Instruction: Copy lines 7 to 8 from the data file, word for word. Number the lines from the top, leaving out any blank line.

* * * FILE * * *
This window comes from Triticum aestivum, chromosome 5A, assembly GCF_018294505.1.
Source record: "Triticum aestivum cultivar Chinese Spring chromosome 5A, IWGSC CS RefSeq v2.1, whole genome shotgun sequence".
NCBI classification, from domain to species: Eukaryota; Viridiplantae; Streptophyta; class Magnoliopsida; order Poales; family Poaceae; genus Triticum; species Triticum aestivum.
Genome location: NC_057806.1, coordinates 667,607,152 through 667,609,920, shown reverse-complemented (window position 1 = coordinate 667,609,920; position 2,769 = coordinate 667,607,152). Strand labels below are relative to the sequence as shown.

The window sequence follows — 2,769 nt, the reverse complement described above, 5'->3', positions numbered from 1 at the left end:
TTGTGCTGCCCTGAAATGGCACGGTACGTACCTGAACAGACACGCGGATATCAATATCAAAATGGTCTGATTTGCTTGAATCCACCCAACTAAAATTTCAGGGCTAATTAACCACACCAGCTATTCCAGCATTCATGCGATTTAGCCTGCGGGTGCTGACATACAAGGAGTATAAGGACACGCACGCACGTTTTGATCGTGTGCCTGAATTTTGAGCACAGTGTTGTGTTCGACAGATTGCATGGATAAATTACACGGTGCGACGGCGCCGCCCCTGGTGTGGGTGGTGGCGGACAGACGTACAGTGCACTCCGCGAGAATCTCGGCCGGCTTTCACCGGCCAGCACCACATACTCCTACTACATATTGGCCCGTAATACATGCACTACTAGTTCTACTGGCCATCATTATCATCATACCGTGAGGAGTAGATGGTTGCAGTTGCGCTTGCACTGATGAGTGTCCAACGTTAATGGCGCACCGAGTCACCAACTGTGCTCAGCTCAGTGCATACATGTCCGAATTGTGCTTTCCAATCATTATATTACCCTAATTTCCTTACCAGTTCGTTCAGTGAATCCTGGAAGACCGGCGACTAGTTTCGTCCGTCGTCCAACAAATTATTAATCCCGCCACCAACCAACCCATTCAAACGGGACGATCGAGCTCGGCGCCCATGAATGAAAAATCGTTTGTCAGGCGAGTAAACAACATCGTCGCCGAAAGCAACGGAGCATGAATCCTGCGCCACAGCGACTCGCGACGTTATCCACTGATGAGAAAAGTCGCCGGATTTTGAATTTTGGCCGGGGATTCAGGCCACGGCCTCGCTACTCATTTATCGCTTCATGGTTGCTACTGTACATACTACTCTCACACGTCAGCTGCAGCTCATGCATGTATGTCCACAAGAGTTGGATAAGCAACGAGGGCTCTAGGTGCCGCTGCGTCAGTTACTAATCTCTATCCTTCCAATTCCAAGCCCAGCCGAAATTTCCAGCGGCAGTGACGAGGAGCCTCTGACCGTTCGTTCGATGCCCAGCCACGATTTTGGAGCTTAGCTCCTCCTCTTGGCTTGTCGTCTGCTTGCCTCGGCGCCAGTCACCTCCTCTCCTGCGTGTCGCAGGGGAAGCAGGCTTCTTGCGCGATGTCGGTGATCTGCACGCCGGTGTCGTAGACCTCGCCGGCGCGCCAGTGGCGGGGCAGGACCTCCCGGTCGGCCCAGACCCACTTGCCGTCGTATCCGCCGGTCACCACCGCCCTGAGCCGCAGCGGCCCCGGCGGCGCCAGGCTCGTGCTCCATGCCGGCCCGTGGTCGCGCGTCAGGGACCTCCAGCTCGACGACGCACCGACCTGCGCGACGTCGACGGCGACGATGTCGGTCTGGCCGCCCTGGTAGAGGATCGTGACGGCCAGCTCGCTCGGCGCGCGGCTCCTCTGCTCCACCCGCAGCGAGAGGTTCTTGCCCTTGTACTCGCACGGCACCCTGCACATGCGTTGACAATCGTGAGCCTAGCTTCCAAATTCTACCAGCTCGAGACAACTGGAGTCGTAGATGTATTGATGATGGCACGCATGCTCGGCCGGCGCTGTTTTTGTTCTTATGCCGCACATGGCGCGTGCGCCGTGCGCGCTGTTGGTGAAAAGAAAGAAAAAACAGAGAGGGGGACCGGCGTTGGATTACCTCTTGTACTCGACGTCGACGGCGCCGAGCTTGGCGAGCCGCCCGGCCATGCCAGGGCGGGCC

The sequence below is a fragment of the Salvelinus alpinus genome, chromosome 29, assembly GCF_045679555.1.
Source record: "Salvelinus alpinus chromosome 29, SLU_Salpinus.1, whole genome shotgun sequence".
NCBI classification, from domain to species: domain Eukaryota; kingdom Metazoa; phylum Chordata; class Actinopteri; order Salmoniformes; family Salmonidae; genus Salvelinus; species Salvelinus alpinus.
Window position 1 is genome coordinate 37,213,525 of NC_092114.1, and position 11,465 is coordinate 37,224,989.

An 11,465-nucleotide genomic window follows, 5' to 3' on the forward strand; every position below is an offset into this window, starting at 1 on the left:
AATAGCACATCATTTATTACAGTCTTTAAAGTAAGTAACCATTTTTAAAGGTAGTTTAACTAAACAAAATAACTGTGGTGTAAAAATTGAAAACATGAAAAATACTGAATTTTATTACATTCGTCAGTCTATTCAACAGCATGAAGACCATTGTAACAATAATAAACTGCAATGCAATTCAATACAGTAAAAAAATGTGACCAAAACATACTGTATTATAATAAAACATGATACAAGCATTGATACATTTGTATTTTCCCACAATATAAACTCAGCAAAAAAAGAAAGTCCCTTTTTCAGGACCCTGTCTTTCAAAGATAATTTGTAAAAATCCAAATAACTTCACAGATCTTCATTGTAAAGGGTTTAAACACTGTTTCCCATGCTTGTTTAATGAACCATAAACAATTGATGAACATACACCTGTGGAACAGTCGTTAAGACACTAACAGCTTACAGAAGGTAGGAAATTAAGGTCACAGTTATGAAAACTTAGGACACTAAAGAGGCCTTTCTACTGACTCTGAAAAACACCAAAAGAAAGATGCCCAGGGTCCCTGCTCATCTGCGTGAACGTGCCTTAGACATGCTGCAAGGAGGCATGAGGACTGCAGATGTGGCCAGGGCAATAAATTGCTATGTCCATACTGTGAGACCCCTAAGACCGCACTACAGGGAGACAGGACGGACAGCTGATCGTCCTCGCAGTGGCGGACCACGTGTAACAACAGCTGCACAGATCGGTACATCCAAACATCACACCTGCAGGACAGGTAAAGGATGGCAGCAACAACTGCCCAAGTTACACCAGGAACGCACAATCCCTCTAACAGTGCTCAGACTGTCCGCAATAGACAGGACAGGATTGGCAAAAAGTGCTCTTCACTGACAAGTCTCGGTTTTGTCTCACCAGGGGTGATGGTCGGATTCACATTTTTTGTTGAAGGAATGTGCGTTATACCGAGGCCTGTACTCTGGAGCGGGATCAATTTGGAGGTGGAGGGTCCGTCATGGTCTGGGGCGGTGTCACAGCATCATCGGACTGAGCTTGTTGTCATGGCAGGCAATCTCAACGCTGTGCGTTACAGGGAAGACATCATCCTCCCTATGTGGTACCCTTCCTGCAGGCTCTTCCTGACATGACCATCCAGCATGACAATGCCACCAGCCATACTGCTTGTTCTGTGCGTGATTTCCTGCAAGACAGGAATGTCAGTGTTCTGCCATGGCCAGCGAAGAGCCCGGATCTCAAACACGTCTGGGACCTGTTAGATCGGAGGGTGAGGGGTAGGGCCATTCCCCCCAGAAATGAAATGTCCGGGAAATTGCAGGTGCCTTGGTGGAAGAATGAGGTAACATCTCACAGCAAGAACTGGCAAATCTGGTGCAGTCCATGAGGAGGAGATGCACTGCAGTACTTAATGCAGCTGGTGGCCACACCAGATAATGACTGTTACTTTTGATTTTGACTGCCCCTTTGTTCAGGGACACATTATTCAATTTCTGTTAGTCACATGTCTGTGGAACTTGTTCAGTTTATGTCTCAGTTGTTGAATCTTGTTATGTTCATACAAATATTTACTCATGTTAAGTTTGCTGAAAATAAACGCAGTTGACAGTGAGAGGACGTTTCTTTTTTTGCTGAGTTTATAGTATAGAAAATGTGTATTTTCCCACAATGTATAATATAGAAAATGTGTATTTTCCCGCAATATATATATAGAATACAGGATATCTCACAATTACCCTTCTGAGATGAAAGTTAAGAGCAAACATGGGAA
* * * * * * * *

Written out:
The sequence below is a fragment of the Salvelinus alpinus genome, chromosome 29, assembly GCF_045679555.1.
Source record: "Salvelinus alpinus chromosome 29, SLU_Salpinus.1, whole genome shotgun sequence".